quarta-feira, 22 de agosto de 2012

Addictions & Corrections with Gabor Maté

"What is it that the correctional service actually corrects? In my view very little...and...the justice system is completely criminal and it should be studied..." So begins a provocative presentation by trauma and addiction treatment expert, Gabor Maté, M.D. While working for two decades on Vancouver's Downtown East Side, Gabor saw how the purely medical model of addiction theory fails to take into account the effects of trauma and the biopsychosocial conditions of human beings as they live in relationship with others. He argues that current Canadian social and criminal policy exacerbate and entrench addiction, criminal behaviour and human suffering. He calls for social policy, medical training and criminal justice to become more fully aligned with the current science and understanding of addiction and healing. Ting Forum on Justice Policy co-sponsored by The School of Criminology at Simon Fraser University, the Correctional Service of Canada, and the Department of Criminology at Douglas College Buy the DVD at http://www.heartspeakproductions.ca


Part Two Dr. Gabor Maté is joined by Ray Corrado (Simon Fraser University, School of Criminology), Tim Veresh (The John Howard Society of the Lower Mainland, BC), and Sav Bains (The Correctional Service of Canada [CSC]), to continue the dialogue on addictions and corrections. Underlying the discussion of the treatment of addictions in the prison environment is an awareness that new and impending crime legislation will result in increased federal and provincial prison populations. To implement these changes, the federal government has committed Canadians to spending 11 billion dollars for expanded prison infrastructure.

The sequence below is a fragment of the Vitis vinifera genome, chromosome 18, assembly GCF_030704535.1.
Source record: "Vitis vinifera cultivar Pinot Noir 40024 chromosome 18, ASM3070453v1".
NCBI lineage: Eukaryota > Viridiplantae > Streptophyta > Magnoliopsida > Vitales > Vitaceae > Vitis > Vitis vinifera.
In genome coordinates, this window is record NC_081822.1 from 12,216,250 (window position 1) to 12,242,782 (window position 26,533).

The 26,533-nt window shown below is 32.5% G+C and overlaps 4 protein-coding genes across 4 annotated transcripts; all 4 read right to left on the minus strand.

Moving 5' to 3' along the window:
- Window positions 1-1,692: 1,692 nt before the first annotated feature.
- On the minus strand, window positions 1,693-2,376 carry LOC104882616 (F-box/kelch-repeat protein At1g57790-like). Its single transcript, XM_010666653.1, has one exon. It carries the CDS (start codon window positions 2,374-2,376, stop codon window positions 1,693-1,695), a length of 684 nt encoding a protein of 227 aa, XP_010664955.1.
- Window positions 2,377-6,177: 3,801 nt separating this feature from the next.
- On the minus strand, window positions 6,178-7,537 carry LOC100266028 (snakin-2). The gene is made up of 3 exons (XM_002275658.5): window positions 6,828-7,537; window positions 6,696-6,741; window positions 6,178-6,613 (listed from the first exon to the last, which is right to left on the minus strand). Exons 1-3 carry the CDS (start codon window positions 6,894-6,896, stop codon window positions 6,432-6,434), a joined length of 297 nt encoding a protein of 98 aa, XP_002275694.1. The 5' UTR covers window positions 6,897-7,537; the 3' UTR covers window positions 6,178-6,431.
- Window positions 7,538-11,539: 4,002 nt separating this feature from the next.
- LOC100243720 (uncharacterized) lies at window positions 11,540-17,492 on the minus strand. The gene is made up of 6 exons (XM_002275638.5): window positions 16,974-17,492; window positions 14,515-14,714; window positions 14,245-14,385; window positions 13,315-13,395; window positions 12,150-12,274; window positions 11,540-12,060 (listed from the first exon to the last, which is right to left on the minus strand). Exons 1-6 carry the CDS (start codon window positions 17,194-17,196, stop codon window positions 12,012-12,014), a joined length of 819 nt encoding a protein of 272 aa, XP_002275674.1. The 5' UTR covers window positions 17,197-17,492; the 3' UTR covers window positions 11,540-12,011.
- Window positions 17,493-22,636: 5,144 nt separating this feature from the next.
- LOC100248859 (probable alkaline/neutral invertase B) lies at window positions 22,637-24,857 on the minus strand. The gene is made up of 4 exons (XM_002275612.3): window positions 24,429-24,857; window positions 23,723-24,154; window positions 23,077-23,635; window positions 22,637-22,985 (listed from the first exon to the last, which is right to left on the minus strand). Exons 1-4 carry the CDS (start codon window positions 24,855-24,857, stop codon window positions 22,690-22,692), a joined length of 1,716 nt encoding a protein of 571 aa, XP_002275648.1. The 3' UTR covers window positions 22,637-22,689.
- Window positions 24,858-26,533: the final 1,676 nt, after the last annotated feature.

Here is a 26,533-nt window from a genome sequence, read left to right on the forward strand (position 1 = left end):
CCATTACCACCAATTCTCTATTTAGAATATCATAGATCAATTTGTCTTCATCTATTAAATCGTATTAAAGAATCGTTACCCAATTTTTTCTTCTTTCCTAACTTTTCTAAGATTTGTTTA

Tim Veresh and Sav Bains estimate that eighty percent of those incarcerated in Canada suffer from some kind of substance abuse problem. Yet, Sav notes, CSC earmarks a maximum of 2.8% of its budget for basic cognitive-behavioural intervention programs, its main vehicle for delivering correctional and rehabilitative programming. CSC policy allows them to address an addiction or substance abuse problem only if the problem was deemed to be directly linked to the crime that led to incarceration. Consequently many people leave prison without addressing the problem of addiction or its root cause.
Sav projects that CSC will need to rely more heavily on volunteers and chaplaincy, not only to deal with the deeper psychological issues and effects of addiction, but also to assist with rehabilitation and reintegration.
Ray Corrado suggests that, short of a full revolution, piecemeal work in integrated diagnostics and delivery systems hold the most promise, especially if focused on health, education, early social interventions and information sharing across agencies.
Dr. Maté points out that virtually all the social problems associated with illegal drugs are a result of criminalizing drug use, and that where decriminalization of drug use has been instituted, there are marked decreases in crime and social problems generally associated with drug use.
The key to addressing social and personal effects of addiction is to practice compassion, Maté insists. If social institutions overlook this fact, they foster ongoing suffering rather than healing.